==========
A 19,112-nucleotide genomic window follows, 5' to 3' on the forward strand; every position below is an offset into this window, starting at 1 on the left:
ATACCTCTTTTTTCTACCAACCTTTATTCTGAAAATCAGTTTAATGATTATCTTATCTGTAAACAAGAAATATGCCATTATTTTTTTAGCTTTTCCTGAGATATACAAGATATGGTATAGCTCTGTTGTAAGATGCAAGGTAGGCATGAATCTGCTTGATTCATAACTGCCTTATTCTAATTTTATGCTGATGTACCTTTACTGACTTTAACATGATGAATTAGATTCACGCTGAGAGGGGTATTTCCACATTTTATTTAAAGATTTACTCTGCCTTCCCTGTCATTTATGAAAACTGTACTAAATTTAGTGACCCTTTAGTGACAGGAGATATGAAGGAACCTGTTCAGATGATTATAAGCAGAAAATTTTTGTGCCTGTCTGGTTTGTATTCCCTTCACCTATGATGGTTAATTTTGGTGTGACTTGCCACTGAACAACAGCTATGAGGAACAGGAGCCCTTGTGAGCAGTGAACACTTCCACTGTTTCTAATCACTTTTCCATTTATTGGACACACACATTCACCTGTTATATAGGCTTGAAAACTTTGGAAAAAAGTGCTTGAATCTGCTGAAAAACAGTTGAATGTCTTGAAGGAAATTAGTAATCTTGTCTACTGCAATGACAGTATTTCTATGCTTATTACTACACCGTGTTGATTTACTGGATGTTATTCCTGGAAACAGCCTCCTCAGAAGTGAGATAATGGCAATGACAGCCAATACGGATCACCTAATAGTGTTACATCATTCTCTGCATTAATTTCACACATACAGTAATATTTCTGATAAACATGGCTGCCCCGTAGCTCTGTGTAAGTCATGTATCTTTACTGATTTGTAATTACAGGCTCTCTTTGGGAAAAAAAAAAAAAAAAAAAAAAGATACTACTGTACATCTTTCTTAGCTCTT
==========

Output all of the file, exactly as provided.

A 19,112-nucleotide genomic window follows, 5' to 3' on the forward strand; every position below is an offset into this window, starting at 1 on the left:
ATACCTCTTTTTTCTACCAACCTTTATTCTGAAAATCAGTTTAATGATTATCTTATCTGTAAACAAGAAATATGCCATTATTTTTTTAGCTTTTCCTGAGATATACAAGATATGGTATAGCTCTGTTGTAAGATGCAAGGTAGGCATGAATCTGCTTGATTCATAACTGCCTTATTCTAATTTTATGCTGATGTACCTTTACTGACTTTAACATGATGAATTAGATTCACGCTGAGAGGGGTATTTCCACATTTTATTTAAAGATTTACTCTGCCTTCCCTGTCATTTATGAAAACTGTACTAAATTTAGTGACCCTTTAGTGACAGGAGATATGAAGGAACCTGTTCAGATGATTATAAGCAGAAAATTTTTGTGCCTGTCTGGTTTGTATTCCCTTCACCTATGATGGTTAATTTTGGTGTGACTTGCCACTGAACAACAGCTATGAGGAACAGGAGCCCTTGTGAGCAGTGAACACTTCCACTGTTTCTAATCACTTTTCCATTTATTGGACACACACATTCACCTGTTATATAGGCTTGAAAACTTTGGAAAAAAGTGCTTGAATCTGCTGAAAAACAGTTGAATGTCTTGAAGGAAATTAGTAATCTTGTCTACTGCAATGACAGTATTTCTATGCTTATTACTACACCGTGTTGATTTACTGGATGTTATTCCTGGAAACAGCCTCCTCAGAAGTGAGATAATGGCAATGACAGCCAATACGGATCACCTAATAGTGTTACATCATTCTCTGCATTAATTTCACACATACAGTAATATTTCTGATAAACATGGCTGCCCCGTAGCTCTGTGTAAGTCATGTATCTTTACTGATTTGTAATTACAGGCTCTCTTTGGGAAAAAAAAAAAAAAAAAAAAAAGATACTACTGTACATCTTTCTTAGCTCTT